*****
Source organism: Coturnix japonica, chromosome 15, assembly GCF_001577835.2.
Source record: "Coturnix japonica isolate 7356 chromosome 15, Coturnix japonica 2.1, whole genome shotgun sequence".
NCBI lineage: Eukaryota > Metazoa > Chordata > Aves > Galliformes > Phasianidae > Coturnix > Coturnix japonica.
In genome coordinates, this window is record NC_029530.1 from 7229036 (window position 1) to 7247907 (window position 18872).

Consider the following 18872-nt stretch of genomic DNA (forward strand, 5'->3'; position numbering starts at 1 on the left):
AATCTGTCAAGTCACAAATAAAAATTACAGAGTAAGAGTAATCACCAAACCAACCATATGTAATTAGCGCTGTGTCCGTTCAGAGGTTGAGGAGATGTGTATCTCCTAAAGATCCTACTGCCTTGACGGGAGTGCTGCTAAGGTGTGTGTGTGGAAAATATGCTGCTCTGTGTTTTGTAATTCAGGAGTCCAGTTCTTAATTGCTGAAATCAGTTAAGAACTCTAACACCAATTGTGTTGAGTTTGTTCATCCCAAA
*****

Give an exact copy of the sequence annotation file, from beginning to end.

Source organism: Coturnix japonica, chromosome 15, assembly GCF_001577835.2.
Source record: "Coturnix japonica isolate 7356 chromosome 15, Coturnix japonica 2.1, whole genome shotgun sequence".
NCBI lineage: Eukaryota > Metazoa > Chordata > Aves > Galliformes > Phasianidae > Coturnix > Coturnix japonica.
In genome coordinates, this window is record NC_029530.1 from 7229036 (window position 1) to 7247907 (window position 18872).

Consider the following 18872-nt stretch of genomic DNA (forward strand, 5'->3'; position numbering starts at 1 on the left):
AATCTGTCAAGTCACAAATAAAAATTACAGAGTAAGAGTAATCACCAAACCAACCATATGTAATTAGCGCTGTGTCCGTTCAGAGGTTGAGGAGATGTGTATCTCCTAAAGATCCTACTGCCTTGACGGGAGTGCTGCTAAGGTGTGTGTGTGGAAAATATGCTGCTCTGTGTTTTGTAATTCAGGAGTCCAGTTCTTAATTGCTGAAATCAGTTAAGAACTCTAACACCAATTGTGTTGAGTTTGTTCATCCCAAA